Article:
Organ Function - Respiration, controls sweat and body hair, creates energy (Qi) from the air and redistributes it throughout the body, works with Kidney to regulate the water metabolism, an important part of the immune system and helps protect the body from viruses and bacteria, provides moisture to the skin
Symptoms of organ imbalance - Shortness of breath, fatigue, cough, catching colds easily, fever with chills, sore throat, runny nose, headache, asthma, chest oppression, pale complexion, dry skin

KIDNEYS

Emotion - Fear
Emotion out of balance - Fearful, no willpower, insecure, aloof, isolated
Organ Function - Responsible for reproduction, growth and development & maturation, connected with lungs in water metabolism and respiration, responsible for bones, teeth, hearing and head hair
Symptoms of organ imbalance - Frequent urination, urinary incontinence, vertigo, night sweats, dry mouth, poor short term memory, low back pain, sore or weak knees, ringing in the ears, hearing loss, hair that turns grey prematurely, hair loss and osteoporosis, lowered libido

LIVER

Emotion - Anger
Emotion out of balance - Explosive anger, resentment, frustration, irritability, bitterness, moodiness
Organ Function - Stores the blood, responsible for the smooth flow of Blood and Qi throughout the body, regulates the secretion of bile, connected with the tendons, nails and eyes
Symptoms of organ imbalance - chest distension, red face, bitter taste in the mouth dizziness, ringing in the ears, jaundice, menstrual problems (cramps, irregular or heavy periods), headaches, tendonitis, nausea, vomiting, sighing, breast tenderness, swelling and/or itching of the genitals, blurred vision, floaters, dry skin and hair

Here are examples of some combination patterns:

Heart & Kidney

If a patient is experiencing extreme mood swings between Joy (mania) and Fear (depression), it indicates an imbalance between the Heart (Joy) and Kidney (Fear). We would see symptoms such as insomnia, dream disturbed sleep, heart palpitations and dizziness.

Liver & Lung

If a patient is experiencing violent mood swings between Anger and Grief, an imbalance between the Liver and Lung is present with symptoms involving breathing problems, issues with bowel movements and waking between 1-5 am.

The way the TCM model views emotions is very specific. For example, there are many different types of depression. It depends on which organs are involved. Here are some examples:

Liver

If the depression is actually anger turned inward on itself, which is common with many women, the Liver is out of balance. Symptoms could include PMS symptoms, cramps during the period, vomiting and nausea.

Spleen

If obsessive thinking or worry characterizes the depression, we would suspect the spleen and look for symptoms such as decreased appetite, diarrhoea, fatigue, heavy bleeding with the periods, and bruising easily.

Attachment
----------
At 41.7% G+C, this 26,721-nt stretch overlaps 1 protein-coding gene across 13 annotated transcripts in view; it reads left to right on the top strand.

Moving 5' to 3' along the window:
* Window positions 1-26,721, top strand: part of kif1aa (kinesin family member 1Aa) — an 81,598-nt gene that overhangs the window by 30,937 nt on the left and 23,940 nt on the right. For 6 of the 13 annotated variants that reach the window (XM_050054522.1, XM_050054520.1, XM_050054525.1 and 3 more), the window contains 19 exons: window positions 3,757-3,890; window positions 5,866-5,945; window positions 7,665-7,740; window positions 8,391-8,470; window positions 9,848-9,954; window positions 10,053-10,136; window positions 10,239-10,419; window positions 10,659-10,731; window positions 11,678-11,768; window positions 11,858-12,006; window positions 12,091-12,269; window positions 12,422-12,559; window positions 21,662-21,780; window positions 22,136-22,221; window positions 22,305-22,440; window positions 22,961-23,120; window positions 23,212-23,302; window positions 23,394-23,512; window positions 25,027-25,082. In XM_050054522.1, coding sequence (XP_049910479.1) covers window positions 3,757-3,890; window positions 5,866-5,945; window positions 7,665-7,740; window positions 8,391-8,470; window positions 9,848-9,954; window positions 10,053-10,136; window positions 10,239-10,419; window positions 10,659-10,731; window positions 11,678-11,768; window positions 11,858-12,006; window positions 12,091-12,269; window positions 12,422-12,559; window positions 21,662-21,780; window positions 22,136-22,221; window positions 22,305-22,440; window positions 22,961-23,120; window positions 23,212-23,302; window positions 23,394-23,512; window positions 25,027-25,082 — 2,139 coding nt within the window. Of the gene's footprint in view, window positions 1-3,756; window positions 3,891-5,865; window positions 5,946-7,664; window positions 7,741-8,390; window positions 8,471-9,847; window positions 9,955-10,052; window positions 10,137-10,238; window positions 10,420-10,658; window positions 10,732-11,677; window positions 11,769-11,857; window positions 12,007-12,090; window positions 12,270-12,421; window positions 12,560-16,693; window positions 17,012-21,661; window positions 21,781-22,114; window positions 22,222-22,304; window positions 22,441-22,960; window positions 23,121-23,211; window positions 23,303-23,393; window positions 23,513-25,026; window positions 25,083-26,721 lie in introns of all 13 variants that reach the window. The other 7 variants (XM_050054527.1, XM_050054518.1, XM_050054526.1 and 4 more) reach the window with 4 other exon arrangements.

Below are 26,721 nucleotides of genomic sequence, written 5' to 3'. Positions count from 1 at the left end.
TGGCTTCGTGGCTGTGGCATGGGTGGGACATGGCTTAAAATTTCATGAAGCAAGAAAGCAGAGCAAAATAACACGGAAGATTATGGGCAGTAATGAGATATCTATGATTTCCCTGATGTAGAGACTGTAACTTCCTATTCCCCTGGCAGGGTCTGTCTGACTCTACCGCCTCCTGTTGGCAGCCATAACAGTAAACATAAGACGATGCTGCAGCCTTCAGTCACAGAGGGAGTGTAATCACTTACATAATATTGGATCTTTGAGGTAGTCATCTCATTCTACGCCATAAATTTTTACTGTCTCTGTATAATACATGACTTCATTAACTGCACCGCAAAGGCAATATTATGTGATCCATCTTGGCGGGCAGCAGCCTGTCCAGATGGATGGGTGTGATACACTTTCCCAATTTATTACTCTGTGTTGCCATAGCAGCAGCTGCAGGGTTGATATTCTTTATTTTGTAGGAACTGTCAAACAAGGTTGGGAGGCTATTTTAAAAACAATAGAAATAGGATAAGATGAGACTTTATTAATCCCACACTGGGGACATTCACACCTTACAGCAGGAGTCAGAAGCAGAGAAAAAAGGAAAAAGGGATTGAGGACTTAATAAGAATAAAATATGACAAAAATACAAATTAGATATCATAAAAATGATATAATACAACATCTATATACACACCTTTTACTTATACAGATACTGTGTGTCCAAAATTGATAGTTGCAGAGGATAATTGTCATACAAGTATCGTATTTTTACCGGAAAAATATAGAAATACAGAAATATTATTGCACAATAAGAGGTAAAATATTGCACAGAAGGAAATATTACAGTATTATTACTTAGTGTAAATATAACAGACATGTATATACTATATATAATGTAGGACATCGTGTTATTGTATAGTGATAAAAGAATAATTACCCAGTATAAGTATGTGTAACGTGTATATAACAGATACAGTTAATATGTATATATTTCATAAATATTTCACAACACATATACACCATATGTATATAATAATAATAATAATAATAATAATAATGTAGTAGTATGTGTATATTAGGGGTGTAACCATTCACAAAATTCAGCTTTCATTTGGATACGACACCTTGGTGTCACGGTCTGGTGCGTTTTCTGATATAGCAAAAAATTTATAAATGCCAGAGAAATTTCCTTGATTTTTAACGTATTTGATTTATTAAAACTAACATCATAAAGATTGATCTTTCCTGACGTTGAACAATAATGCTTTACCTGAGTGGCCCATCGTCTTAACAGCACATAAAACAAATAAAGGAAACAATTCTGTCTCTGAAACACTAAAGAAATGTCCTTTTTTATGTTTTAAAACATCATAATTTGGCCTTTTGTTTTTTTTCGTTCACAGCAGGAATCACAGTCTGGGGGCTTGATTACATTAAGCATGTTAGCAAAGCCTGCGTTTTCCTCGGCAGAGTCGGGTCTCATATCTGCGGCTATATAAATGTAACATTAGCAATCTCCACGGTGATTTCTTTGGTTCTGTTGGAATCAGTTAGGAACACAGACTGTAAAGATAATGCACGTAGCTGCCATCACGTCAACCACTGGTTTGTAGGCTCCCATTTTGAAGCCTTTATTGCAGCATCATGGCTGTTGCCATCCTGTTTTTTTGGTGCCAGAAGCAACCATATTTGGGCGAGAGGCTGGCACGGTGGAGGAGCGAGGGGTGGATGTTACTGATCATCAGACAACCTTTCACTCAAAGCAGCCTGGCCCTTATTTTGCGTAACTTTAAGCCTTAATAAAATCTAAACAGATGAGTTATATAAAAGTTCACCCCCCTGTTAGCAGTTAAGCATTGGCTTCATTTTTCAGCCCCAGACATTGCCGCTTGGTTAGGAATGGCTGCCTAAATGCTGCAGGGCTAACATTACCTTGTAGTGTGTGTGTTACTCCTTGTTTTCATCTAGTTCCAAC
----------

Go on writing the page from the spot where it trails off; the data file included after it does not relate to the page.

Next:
Kidney

Sometimes the depression comes with panic attacks (Fear). In this case, we would suspect the Kidneys.  We would look for urinary changes (usually an increase in frequency), low back pain and weakness, tinnitus (ringing in the ears), poor appetite and diarrhoea.

Photo by Andy Chilton on Unsplash

Emotions are not the only factor contributing to disease. Another thing to consider is lifestyle. It is difficult to always avoid getting cold, having an umbrella for when it might rain, getting enough sleep and eating properly. We live in a fast-paced world full of stresses on both our minds and our bodies. We always seem to be rushing and there never seems to be enough time. And although sometimes we can’t help getting sick or feeling a little under the weather, it is important to remember that the cause of an imbalance may be occurring from events in your life. There is no needle for a bad relationship, stressful job or frustrating coworker. A practitioner can help you to deal with the stress in your life that may be causing the imbalance, but we can’t remove the stress. Only you can do that. Sometimes we feel that we are unable to change the circumstances that are causing stresses in our lives, but a practitioner can help you to deal with that stress by advising on how to eat healthily (eating with the seasons, and the incorporation of the 5 flavours - Sour, Salty, Spicy, Bitter, Sweet), and how to incorporate exercise and meditation techniques such as Tai Chi and Qi Gong into your life. The TCM practitioner is trained in how to live or the “Tao” (which comes from Taoist philosophy) helping both to rebalance a patient and educate him on how to retain that balance by living a healthy balanced life.

We are all living full, busy lives. Imbalance is everywhere, and staying healthy isn’t easy. I have found that in my practice people often feel overwhelmed and exhausted. I always suggest that they be kind and gentle with themselves, and to try to do at least one nice thing for themselves every day, as our happiness is so important for our health. We are living in a time when we are dealing with so much, so it is important to take the time to do things for yourself like have a bath, read a book, spend time with your children, or walk outside in nature. Whatever brings you happiness and makes you feel good. It is these small things that are the keys to wellness. Life is the journey we all share, and if we live it with mindfulness and wisdom, that journey will always lead to balance and happiness.

Photo by Blaise Vonlanthen on Unsplash

Lovely featured image photo by Tom Pumford on Unsplash